Glad to see you are adjusting to current conditions, I abandoned my outdoor farrowing for Jan and Feb. Unfortunate results using deep pack bed and corrugated metal “Farrowing Huts”, as labeled by the manufacturer. They are way too small for Mama sows. Groups of ladies in waiting are doing fine in Deep Pack and Three sided 12′ huts. Next to farrow gals have been moved into the barn, for farrowing. I had to Throw out all that junk stored there anyway! Maybe let the March gang farrow in the larger huts. Had great success farrowing in the woods all summer, Jan Feb, very different story. Thanks for all the information here!!
I have great hesitation on metal such as the corrugated metal farrowing huts because in our cold environment contact with metal causes frost bite and kill. Wind block, deep bedding pack composting to produce heat and food are the big tricks for getting through the cold of winter. After that it is genetic selection. Winter farrowing is a special ability and not all sows have it. Get a good base with summer pasture farrowing first. If you can, I would recommend avoiding winter farrowing. It is a very hard season.
Thanks for all your great info. It is wonderfully inspirational to us beginning permaculture homesteaders.
Regarding the bedding- I am wondering if the nitrogen added comes in the form of pig pee?
Watching my four Guinea hogs, they don’t seem to pee in their hut. Am I just not noticing? Certainly no poop in the gut.
I would love to use the deep pack method. About how long does it take to warm up? Is your recipe about 2 feet of chips with enough straw or hay on top to snuggle in to? Do you think that it is too late to start this year?
Looks like we are finally warming up!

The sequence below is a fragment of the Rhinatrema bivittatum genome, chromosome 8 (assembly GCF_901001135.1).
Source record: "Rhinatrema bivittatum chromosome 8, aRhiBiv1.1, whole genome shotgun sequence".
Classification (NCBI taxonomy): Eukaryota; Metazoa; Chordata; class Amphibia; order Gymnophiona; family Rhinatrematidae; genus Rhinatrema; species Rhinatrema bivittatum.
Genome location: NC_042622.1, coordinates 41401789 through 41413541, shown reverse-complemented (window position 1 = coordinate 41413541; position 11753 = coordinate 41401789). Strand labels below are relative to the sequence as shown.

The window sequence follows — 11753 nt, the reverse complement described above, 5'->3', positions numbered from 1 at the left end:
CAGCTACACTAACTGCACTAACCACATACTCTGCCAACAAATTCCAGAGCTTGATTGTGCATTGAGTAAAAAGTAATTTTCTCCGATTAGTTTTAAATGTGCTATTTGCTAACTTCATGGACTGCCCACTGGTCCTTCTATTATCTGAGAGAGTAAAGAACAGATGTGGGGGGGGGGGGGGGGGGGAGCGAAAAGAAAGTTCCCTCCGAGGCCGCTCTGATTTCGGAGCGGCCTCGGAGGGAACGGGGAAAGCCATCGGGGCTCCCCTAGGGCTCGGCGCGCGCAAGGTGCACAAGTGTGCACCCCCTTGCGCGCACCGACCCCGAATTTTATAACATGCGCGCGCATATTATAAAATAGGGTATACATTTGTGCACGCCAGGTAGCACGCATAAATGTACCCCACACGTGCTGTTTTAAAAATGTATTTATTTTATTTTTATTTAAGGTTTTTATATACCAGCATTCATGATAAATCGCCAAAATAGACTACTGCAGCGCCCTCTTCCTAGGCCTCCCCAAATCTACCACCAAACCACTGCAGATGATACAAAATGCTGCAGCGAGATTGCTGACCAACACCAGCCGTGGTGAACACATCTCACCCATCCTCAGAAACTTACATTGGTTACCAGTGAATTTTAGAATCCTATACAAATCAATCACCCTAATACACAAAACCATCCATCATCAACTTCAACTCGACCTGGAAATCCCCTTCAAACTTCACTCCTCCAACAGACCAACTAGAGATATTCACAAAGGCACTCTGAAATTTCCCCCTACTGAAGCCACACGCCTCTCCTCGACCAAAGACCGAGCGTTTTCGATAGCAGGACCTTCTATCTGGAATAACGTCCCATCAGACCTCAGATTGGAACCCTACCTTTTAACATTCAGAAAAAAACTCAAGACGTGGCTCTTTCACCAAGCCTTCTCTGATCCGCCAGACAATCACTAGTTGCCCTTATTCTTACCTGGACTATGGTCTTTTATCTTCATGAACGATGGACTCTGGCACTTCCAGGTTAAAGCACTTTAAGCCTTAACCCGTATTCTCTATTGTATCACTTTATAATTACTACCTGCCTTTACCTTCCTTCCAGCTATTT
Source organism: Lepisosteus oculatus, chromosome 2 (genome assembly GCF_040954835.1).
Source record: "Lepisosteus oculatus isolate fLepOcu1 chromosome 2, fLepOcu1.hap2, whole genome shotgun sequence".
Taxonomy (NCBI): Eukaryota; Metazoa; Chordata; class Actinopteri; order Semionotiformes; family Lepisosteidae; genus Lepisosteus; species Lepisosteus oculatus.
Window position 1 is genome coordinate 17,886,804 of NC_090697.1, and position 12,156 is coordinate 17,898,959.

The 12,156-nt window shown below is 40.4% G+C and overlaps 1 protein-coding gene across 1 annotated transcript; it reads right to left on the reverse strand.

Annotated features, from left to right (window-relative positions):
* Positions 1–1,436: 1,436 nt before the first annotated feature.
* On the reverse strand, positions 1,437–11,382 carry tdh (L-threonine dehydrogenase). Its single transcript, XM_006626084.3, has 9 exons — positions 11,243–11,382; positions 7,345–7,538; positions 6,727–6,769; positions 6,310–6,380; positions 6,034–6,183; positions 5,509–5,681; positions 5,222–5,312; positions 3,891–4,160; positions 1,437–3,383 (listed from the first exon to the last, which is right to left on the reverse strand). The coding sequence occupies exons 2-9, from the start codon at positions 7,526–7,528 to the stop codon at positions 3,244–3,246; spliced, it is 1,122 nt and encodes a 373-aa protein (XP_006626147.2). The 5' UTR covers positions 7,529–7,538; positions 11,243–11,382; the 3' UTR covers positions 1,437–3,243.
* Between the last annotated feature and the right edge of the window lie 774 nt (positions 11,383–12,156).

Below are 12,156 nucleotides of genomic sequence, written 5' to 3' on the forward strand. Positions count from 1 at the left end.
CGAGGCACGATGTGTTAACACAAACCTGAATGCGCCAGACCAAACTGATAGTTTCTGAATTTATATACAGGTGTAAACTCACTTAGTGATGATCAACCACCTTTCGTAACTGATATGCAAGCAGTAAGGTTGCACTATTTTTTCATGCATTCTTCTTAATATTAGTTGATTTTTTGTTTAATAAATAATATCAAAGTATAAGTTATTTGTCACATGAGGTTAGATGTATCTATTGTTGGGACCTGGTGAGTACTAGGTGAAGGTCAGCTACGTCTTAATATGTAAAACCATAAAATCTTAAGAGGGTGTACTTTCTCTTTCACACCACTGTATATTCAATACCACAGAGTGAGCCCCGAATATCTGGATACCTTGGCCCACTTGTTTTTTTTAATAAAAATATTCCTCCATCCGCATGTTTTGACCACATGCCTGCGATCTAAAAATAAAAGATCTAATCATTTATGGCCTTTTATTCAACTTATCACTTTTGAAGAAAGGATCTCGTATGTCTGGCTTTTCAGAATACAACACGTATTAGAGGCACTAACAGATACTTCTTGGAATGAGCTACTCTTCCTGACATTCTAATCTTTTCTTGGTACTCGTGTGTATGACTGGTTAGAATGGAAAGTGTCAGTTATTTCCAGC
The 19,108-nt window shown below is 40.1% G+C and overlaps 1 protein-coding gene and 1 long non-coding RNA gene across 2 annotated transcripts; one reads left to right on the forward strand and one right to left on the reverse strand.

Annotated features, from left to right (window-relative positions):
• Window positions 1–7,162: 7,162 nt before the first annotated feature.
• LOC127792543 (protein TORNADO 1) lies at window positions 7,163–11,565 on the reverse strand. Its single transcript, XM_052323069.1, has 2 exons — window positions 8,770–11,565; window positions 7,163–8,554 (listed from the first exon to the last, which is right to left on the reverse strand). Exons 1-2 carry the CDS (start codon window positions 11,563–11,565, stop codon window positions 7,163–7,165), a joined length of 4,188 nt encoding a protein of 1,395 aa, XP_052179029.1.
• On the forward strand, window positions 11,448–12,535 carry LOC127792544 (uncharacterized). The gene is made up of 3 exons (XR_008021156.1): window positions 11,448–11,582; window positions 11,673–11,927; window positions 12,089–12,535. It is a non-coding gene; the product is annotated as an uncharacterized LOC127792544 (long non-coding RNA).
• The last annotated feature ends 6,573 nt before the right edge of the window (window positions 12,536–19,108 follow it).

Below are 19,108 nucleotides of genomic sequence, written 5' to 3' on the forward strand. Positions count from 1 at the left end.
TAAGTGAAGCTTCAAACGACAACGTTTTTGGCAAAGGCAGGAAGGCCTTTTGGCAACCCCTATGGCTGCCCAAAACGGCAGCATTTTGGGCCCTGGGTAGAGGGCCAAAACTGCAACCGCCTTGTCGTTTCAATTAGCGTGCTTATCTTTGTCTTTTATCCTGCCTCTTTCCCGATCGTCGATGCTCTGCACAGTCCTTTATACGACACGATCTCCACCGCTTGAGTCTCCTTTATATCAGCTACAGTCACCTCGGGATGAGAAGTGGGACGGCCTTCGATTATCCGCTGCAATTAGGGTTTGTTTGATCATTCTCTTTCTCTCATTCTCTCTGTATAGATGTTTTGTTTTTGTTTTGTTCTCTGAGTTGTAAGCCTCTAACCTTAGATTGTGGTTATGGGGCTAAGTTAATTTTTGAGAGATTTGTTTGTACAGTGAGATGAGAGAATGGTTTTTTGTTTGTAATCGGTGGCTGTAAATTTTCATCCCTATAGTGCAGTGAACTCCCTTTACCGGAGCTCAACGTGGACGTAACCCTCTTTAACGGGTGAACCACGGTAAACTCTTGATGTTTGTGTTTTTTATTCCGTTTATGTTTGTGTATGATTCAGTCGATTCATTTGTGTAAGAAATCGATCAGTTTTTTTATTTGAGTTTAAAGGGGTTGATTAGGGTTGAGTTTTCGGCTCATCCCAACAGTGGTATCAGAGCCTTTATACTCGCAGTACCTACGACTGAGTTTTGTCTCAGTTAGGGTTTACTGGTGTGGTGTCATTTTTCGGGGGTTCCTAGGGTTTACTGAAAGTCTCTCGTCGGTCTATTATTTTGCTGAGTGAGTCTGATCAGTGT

Are you sugaring?
Enjoy the sun!
In our case the ‘wood chips’ are whole tree and brush which means there is significant nitrogen in the pile before the pigs get to it. The result is even the plain wood chip piles undergo composting action. The addition of bedding hay, pig urine and manure further adds to the composting action where they do that.
We observe that pigs have a ten second rule. When they get up from sleeping they will walk as far as ten seconds and then start peeing. This means that if their nest is small they pee outside the nest. That would be like your hut I suspect.
If I were going to try to start a composting bedding deep pack this time of the season I would want to maximize the depth of the pack. Two feet would be the bare minimum and four feet would be better. Add some urine to it for nitrogen and water. Cover it with a layer of hay to insulate. Within two weeks it should heat up. No guarantees as it is very dependent on temperatures and materials but that is what I would try.
Hi, I’m really enjoying all the information you’ve collected here on your blog. Great stuff! In regards to the deep pack, is mold not an issue or does it stay dry enough despite snow melt and rain? Our sheep make a deep pack and it gets rather funky in there. However, they also pee and poop on it. Thanks!
We haven’t had trouble with mold in the deep packs but that may be in part a climatic issue. The composting packs heat up and our environment is cold.
Hello there. I enjoy this site a lot. Thanks for taking the time to share, guide and educate us. This is our first year experimenting with pigs. We are working towards rotationally grazed pastured pigs but currently have our pigs in pens (concrete floors, don’t hate me!) If had I read about pastured pigs earlier we would have started things differently. Would you recommend just adding to the stall floor and forming a deep composting layer as opposed to mucking out the stalls every time?
Also, can you train full grown pigs to respect fences?
Thank you again,
Yes to both. All animals need training to electric fencing. Start with a physical fence and then an electric fence inside of that for training. A composting deep bedding pack is one way to step up from the bare concrete and the pigs will appreciate it.